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ARS Home » Northeast Area » Wyndmoor, Pennsylvania » Eastern Regional Research Center » Food Safety and Intervention Technologies Research » Research » Publications at this Location » Publication #317168

Title: Effect of antimicrobials applied on the surface of beef subprimals via an air-assisted electrostatic spraying system(ESS)or the Sprayed Lethality in Container(SLIC)method to control Shiga toxin-producing cells of Escherichia

Author
item STELLA, J. MAX - DELAWARE VALLEY COLLEGE
item Luchansky, John
item Shoyer, Brad
item Shane, Laura
item Osorio, Manuela
item SEVART, NICHOLAS - KANSAS STATE UNIVERSITY
item PHEBUS, RANDALL - KANSAS STATE UNIVERSITY
item THIPPAREDDI, HARSHAVARDAN - UNIVERSITY OF NEBRASKA
item Porto-Fett, Anna

Submitted to: Meeting Abstract
Publication Type: Abstract Only
Publication Acceptance Date: 5/8/2015
Publication Date: 6/4/2015
Citation: Stella, J., Luchansky, J.B., Shoyer, B.A., Shane, L.E., Osoria, M., Sevart, N.J., Phebus, R.K., Thippareddi, H., Porto Fett, A.C. 2015. Effect of antimicrobials applied on the surface of beef subprimals via an air-assisted electrostatic spraying system(ESS)or the Sprayed Lethality in Container(SLIC)method to control Shiga toxin-producing cells of Escherichia. Meeting Abstract. Volume (1) Page 1; STEC CAP Annual Meeting, Manhattan, KS; June 4-5, 2015.

Interpretive Summary:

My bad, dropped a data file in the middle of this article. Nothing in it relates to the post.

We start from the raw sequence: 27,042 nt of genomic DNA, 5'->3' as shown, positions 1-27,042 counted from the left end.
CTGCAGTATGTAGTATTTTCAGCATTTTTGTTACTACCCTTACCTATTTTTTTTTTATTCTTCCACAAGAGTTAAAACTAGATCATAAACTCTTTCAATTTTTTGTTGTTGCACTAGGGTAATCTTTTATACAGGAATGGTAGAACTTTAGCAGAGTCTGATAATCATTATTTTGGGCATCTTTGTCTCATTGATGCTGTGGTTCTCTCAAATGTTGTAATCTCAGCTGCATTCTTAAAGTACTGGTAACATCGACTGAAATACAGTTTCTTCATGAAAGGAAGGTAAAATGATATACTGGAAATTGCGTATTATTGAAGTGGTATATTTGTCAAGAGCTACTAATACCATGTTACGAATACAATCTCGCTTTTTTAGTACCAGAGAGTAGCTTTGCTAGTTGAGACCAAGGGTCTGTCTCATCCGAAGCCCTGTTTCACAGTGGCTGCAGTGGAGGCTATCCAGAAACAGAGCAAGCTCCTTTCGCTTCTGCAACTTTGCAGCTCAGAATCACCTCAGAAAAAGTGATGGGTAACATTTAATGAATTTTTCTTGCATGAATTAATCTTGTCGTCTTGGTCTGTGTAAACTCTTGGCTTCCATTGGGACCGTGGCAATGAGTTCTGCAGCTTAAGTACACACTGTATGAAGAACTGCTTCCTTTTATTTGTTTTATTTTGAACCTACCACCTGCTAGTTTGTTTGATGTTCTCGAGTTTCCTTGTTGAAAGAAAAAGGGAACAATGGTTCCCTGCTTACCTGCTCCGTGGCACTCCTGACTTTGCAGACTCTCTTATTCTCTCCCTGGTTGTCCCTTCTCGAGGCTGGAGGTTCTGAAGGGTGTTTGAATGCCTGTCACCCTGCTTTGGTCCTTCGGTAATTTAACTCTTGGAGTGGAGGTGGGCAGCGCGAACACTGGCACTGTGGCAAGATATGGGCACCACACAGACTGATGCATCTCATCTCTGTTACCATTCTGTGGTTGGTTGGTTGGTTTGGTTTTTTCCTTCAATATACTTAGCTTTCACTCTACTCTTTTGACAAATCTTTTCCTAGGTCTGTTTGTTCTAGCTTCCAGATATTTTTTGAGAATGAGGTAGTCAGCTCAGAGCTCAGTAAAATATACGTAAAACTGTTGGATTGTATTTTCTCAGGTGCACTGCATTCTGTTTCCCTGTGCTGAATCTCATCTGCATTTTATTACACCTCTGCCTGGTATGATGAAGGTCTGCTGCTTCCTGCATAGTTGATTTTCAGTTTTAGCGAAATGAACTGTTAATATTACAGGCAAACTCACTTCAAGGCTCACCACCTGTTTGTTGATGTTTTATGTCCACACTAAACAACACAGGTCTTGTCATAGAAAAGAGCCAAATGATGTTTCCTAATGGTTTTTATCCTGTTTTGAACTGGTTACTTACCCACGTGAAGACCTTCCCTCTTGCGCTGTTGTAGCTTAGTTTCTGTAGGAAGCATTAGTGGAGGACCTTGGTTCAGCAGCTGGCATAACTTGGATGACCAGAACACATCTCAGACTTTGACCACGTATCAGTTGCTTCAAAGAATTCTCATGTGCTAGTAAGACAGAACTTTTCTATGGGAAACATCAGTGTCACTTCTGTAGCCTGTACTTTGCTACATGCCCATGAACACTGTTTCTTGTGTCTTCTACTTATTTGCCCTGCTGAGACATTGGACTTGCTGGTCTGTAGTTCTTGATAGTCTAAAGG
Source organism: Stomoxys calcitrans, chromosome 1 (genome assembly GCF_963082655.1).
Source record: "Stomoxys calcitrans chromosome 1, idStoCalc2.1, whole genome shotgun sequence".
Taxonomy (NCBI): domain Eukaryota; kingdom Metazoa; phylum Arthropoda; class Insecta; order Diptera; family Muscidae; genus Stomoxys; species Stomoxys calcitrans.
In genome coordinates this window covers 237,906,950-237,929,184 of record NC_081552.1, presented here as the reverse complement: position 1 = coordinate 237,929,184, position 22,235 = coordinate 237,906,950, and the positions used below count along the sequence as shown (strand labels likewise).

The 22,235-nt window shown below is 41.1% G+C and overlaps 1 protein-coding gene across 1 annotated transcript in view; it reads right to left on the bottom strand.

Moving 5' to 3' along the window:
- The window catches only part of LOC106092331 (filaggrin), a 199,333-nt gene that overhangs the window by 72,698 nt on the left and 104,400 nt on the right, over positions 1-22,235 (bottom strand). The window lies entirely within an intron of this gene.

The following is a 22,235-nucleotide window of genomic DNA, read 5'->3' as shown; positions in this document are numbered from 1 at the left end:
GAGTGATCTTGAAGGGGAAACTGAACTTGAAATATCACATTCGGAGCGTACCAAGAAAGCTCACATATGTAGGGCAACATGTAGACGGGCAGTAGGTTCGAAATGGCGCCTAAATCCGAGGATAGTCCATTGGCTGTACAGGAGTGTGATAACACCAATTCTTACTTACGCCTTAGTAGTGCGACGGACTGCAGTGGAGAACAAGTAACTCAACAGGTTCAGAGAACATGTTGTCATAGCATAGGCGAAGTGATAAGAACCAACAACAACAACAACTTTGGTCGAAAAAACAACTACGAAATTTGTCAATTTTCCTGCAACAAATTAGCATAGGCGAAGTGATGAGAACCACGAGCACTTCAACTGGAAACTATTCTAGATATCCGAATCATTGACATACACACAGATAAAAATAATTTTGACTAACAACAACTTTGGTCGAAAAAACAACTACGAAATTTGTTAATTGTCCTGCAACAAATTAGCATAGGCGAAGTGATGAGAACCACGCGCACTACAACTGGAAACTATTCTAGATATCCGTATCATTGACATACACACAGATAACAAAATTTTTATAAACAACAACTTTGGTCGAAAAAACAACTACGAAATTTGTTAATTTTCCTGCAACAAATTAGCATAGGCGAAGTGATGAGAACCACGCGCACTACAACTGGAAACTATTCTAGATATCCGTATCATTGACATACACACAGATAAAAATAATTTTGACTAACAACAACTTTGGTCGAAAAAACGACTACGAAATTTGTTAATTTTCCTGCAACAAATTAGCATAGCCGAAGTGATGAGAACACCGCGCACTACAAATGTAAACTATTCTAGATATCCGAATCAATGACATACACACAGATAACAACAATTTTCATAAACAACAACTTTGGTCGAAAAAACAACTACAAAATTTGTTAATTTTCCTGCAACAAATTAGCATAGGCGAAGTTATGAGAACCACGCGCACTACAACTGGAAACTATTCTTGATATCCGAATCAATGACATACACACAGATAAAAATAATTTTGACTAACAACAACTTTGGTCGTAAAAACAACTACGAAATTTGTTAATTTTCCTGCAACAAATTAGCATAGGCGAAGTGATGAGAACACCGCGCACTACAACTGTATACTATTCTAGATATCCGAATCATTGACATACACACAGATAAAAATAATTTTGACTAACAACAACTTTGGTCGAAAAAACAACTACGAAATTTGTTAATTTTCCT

Technical Abstract: We evaluated the efficacy of an air-assisted electrostatic spraying system (ESS) and/or the Sprayed Lethality in Container (SLIC®) method to deliver antimicrobials onto the surface of beef subprimals to reduce levels of Shiga toxin-producing cells of Escherichia coli (STEC). In brief, beef subprimals were surface inoculated (lean side; ca. 5.5 log CFU/subprimal) with 2 ml of an eight strain cocktail comprised of single strains of rifampicin-resistant (100 µg/ml) STEC (STEC-8; O111:H, O45:H2, O103:H2, O104:H4, O121:H19, O145:NM, O26:H11, and O157:H7) and then were incubated at 4 degrees C for 30 min to allow for bacterial attachment. Next, inoculated subprimals were surface treated with lauric arginate (LAE; 50 ppm), peroxyacetic acid (PAA; 400 ppm), or cetylpyridinium chloride (CPC; 400 ppm) by passing each subprimal through an ESS cabinet or via SLIC. Subprimals were then vacuum-packaged and stored at 4 degrees C for up 7 days. One set of subprimals was sampled after 2 h and after 3 and 7 days of storage. Another set of subprimals was retreated with the above mentioned antimicrobials via SLIC after 3 days of storage and then sampled after 2 h or 4 days of additional storage at 4 degrees C. More specifically, if treated with antimicrobial 1 on day 0, then on day 3 subprimals were treated with antimicrobials 2 and 3. Surviving STEC-8 were enumerated using the USDA/ARS package rinse method. A total of 100 µL of the resulting rinse fluid (ca. 50 ml total rinsate) or dilutions thereof were direct plated onto Sorbitol MacConkey agar plates plus rifampicin (100 µg/ml) and incubated for 48 h at 37 degrees C. Pathogen numbers were expressed as log CFU/subprimal. The results revealed that single/initial application of LAE, PAA, or CPC via ESS or SLIC resulted in reductions of ca. 0.6 to 2.0 log CFU/subprimals over 7 days of storage at 4 degrees C. However, when subprimals were initially treated with LAE, PAA, or CPC via ESS or SLIC and then retreated with the same antimicrobials via SLIC on day 3, additional reductions of 0.1 to 1.6 log CFU/subprimals in pathogen numbers were observed after an additional 4 days of storage at 4 degrees C. Thus, application of LAE, PAA, or CPC, alone or in combination, via ESS or SLIC is effective for reducing low levels of STEC on the surface of beef subprimals.